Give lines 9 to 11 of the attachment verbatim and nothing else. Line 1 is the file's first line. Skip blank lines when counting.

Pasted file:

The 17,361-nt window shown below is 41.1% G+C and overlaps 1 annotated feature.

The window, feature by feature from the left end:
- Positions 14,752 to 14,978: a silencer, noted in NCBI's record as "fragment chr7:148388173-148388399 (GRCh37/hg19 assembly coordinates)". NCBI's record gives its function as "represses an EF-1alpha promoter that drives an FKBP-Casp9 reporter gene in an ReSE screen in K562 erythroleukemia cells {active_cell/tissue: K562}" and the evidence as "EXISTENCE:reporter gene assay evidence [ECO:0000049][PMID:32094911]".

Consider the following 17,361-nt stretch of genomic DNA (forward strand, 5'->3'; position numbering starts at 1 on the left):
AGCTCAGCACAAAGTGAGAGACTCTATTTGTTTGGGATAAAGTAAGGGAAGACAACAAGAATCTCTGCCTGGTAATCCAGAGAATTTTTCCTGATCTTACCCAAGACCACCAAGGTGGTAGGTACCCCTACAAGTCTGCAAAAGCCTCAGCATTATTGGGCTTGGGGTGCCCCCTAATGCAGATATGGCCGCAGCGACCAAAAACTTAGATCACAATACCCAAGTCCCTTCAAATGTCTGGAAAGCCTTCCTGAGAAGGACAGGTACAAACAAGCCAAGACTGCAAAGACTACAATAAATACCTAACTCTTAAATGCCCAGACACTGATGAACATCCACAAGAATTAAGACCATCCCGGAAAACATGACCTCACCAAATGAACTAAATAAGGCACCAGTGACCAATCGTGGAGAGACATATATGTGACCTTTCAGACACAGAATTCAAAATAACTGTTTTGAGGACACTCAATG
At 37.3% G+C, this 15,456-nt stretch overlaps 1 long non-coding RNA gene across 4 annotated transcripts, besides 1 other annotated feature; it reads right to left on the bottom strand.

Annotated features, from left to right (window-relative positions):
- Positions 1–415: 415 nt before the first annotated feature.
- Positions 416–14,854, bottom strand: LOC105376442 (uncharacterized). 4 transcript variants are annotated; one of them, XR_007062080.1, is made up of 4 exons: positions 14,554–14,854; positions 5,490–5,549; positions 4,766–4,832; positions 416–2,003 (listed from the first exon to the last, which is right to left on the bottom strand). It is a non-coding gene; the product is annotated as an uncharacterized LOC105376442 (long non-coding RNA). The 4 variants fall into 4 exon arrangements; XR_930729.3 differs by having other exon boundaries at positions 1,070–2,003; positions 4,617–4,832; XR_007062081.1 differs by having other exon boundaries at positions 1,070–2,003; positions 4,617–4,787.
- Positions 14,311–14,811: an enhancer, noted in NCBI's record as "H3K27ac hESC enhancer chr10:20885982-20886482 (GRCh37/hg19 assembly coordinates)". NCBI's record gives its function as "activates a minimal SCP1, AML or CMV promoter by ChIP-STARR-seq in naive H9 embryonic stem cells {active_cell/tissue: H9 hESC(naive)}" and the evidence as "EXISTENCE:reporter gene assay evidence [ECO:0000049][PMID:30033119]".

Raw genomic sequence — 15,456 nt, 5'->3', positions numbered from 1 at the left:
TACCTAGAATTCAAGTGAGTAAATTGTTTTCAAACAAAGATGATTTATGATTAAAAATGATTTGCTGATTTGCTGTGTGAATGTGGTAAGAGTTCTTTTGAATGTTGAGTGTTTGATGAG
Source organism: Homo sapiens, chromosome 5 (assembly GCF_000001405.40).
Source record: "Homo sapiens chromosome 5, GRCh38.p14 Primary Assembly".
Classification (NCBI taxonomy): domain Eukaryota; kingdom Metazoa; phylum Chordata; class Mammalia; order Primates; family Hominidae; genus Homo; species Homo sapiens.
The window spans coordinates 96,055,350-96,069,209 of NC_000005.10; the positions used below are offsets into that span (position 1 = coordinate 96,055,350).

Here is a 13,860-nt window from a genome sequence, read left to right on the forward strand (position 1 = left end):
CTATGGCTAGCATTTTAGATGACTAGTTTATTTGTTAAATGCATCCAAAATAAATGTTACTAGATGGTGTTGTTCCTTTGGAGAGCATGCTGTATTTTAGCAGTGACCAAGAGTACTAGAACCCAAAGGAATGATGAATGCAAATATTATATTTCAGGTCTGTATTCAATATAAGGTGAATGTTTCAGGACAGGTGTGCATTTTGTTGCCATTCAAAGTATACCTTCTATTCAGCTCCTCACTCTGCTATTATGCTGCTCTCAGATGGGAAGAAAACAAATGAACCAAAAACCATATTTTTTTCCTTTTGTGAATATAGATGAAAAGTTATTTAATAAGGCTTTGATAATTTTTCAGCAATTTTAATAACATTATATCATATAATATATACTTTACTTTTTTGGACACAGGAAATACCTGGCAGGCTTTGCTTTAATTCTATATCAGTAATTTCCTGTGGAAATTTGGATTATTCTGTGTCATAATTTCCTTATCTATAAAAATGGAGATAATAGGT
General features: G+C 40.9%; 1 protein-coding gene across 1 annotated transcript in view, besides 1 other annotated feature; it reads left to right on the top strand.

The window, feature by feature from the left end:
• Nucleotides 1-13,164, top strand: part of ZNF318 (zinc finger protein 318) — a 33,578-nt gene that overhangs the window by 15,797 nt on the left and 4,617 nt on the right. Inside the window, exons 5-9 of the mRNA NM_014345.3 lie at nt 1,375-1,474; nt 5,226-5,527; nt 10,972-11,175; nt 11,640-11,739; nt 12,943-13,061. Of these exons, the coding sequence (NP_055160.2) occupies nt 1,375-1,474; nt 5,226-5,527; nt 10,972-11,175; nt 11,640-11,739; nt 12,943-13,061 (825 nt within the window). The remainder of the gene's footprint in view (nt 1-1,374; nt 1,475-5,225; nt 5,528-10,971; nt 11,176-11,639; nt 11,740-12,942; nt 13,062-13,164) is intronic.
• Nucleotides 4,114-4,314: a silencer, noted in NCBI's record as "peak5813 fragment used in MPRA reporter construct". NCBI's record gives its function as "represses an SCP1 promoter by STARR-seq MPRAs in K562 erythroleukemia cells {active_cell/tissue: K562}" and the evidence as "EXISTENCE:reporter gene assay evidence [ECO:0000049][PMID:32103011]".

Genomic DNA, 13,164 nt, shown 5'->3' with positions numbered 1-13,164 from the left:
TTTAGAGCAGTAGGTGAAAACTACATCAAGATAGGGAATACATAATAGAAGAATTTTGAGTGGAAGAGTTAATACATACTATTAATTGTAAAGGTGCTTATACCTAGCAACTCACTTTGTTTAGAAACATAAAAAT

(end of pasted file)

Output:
- Positions 416–14,854, bottom strand: LOC105376442 (uncharacterized). 4 transcript variants are annotated; one of them, XR_007062080.1, is made up of 4 exons: positions 14,554–14,854; positions 5,490–5,549; positions 4,766–4,832; positions 416–2,003 (listed from the first exon to the last, which is right to left on the bottom strand). It is a non-coding gene; the product is annotated as an uncharacterized LOC105376442 (long non-coding RNA). The 4 variants fall into 4 exon arrangements; XR_930729.3 differs by having other exon boundaries at positions 1,070–2,003; positions 4,617–4,832; XR_007062081.1 differs by having other exon boundaries at positions 1,070–2,003; positions 4,617–4,787.
- Positions 14,311–14,811: an enhancer, noted in NCBI's record as "H3K27ac hESC enhancer chr10:20885982-20886482 (GRCh37/hg19 assembly coordinates)". NCBI's record gives its function as "activates a minimal SCP1, AML or CMV promoter by ChIP-STARR-seq in naive H9 embryonic stem cells {active_cell/tissue: H9 hESC(naive)}" and the evidence as "EXISTENCE:reporter gene assay evidence [ECO:0000049][PMID:30033119]".

Raw genomic sequence — 15,456 nt, 5'->3', positions numbered from 1 at the left: